The recovery prospects for the euro area economy continued to brighten in March. At 53.1, the final Markit Eurozone PMI® Composite Output Index signalled output growth for the ninth successive month, underpinned by improving market conditions and rising levels of new business.
Although the headline output index was lower than February’s 53.3 and the earlier flash estimate of 53.2, it remained consistent with a 0.5% increase in GDP for the first quarter as a whole, improving on the 0.3% registered in the final quarter of 2013. The currency union is currently enjoying its strongest growth spell since the first half of 2011.
Among the five countries for which both manufacturing and services data are available, the steepest increase in output was signalled by Ireland where growth surged to a seven-year record. Germany was in second position overall – despite seeing its rate of increase ease to a five-month low – edging out Spain which came a close third following a slight growth acceleration. The big mover was France, which stepped back into expansion territory following contractions in each of the past four months. Italian growth slipped to a three-month low.
The outlook for the eurozone economy remains on the upside, with new orders rising and a slight accumulation of backlogs of work during March. The upturns in business activity, new orders and outstanding business have not yet encouraged a recovery in the labour market, but signs are also improving on this front too.
Employment has held broadly steady in each of the past four months. March saw further job creation in Germany and Ireland, and a notable shift closer to stabilisation in France following a run of job losses that started in November last year. Rates of decline accelerated slightly in Spain and Italy, but remained modest compared to rates seen during much of the past two-to-three years.
Price pressures moderated, as highlighted by average output charges declining and input cost inflation easing to an eight-month low. Selling prices have now fallen throughout the past two years. Companies indicated that strong competition remained a factor affecting their pricing power during the latest survey period.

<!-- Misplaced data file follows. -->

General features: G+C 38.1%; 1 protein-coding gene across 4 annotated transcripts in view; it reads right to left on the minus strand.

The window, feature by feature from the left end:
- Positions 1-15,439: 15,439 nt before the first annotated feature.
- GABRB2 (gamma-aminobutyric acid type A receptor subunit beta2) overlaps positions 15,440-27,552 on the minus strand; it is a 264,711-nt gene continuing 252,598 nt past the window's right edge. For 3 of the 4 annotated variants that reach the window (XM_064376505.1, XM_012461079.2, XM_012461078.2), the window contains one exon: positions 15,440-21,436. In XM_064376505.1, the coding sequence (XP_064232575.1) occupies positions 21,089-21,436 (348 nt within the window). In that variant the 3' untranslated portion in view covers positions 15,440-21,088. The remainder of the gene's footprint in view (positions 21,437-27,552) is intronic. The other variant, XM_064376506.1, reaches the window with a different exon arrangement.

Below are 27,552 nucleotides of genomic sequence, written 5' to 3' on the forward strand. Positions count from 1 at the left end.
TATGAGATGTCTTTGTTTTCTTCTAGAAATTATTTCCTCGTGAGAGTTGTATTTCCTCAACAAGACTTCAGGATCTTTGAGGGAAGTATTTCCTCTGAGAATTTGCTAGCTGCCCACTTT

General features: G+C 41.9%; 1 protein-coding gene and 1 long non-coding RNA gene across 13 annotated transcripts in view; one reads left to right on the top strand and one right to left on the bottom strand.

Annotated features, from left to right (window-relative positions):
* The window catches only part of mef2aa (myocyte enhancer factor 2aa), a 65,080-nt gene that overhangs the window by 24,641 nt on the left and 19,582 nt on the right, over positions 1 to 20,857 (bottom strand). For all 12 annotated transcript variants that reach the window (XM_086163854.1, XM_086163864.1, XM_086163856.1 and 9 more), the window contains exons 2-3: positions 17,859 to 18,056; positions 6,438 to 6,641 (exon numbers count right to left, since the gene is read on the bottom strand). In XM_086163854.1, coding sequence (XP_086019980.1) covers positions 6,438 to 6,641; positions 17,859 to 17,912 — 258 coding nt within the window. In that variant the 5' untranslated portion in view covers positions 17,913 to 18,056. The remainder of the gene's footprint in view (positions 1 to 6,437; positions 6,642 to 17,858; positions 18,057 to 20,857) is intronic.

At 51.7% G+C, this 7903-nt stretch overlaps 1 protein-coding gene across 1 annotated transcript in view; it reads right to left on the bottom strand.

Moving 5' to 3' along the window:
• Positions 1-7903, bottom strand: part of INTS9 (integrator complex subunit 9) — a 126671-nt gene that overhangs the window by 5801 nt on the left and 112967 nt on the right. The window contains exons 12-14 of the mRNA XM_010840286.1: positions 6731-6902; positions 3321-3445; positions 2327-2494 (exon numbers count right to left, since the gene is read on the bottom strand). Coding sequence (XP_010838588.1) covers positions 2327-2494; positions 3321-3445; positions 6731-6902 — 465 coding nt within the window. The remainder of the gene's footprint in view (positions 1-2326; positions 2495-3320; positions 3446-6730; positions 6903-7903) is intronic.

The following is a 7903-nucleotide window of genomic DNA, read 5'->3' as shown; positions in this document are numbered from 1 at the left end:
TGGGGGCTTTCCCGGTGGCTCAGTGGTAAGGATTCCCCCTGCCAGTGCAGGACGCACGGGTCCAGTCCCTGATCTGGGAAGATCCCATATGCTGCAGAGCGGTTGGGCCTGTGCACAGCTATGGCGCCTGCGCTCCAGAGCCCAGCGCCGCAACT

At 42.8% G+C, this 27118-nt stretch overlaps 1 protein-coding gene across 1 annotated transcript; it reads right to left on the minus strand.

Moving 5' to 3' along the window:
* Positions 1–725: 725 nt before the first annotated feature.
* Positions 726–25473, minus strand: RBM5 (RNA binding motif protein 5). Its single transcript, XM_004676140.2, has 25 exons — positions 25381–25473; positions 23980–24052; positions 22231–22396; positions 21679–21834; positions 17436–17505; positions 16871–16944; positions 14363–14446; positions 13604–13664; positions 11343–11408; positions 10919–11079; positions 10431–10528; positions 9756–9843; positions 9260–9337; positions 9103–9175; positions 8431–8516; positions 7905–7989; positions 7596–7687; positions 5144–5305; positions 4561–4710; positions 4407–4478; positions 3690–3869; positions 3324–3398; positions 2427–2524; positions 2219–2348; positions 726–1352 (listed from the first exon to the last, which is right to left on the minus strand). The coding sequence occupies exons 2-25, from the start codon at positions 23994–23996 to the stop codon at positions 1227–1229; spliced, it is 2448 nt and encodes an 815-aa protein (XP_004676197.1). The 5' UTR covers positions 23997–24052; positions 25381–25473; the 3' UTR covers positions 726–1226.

The Eurozone Services Business Activity Index posted 52.2 in March, down slightly from February’s 32-month high of 52.6. The index therefore signalled an expansion of output for the eighth successive month and one of the fastest rates of growth since the first half of 2011.
The rate of expansion in Ireland surged higher, closing in on December 2013’s near-seven year record. Although France saw only a modest increase in business activity, this was a marked improvement on the contractions registered in the prior four months. Services output growth slowed to a five-month low in Germany and ticked higher in Spain, while Italy fell back into contraction.
The latest increase in eurozone services output was underpinned by a moderate increase in new business, which rose at a similar pace to February. The outlook for the sector also brightened, as business confidence* hit a near-three year peak. Optimism was highest in Ireland (despite dipping over the month), improved in Italy and Spain, and held broadly steady in France and Germany.
Employment was broadly unchanged in March, as rising levels of business activity and new orders aided in stabilising the trend in service sector headcounts. Strong jobs growth was again signalled in Ireland, while Germany also posted a modest increase (albeit at a slower pace than in February). Although further losses were reported in France, Italy and Spain, rates of decrease slowed in France and Spain and steadied in Italy.
Strong competition remained a factor affecting eurozone service providers in March, leading to further selling price discounts. Average charges fell for the twenty-eighth month running, with only Germany reporting an increase.
The moderation in price pressures was also reflected on the cost side, with average input price inflation in the euro area service sector the weakest since June last year. Rates of increase eased in almost all of the nations covered, the exception being Italy (where the pace was broadly stable).
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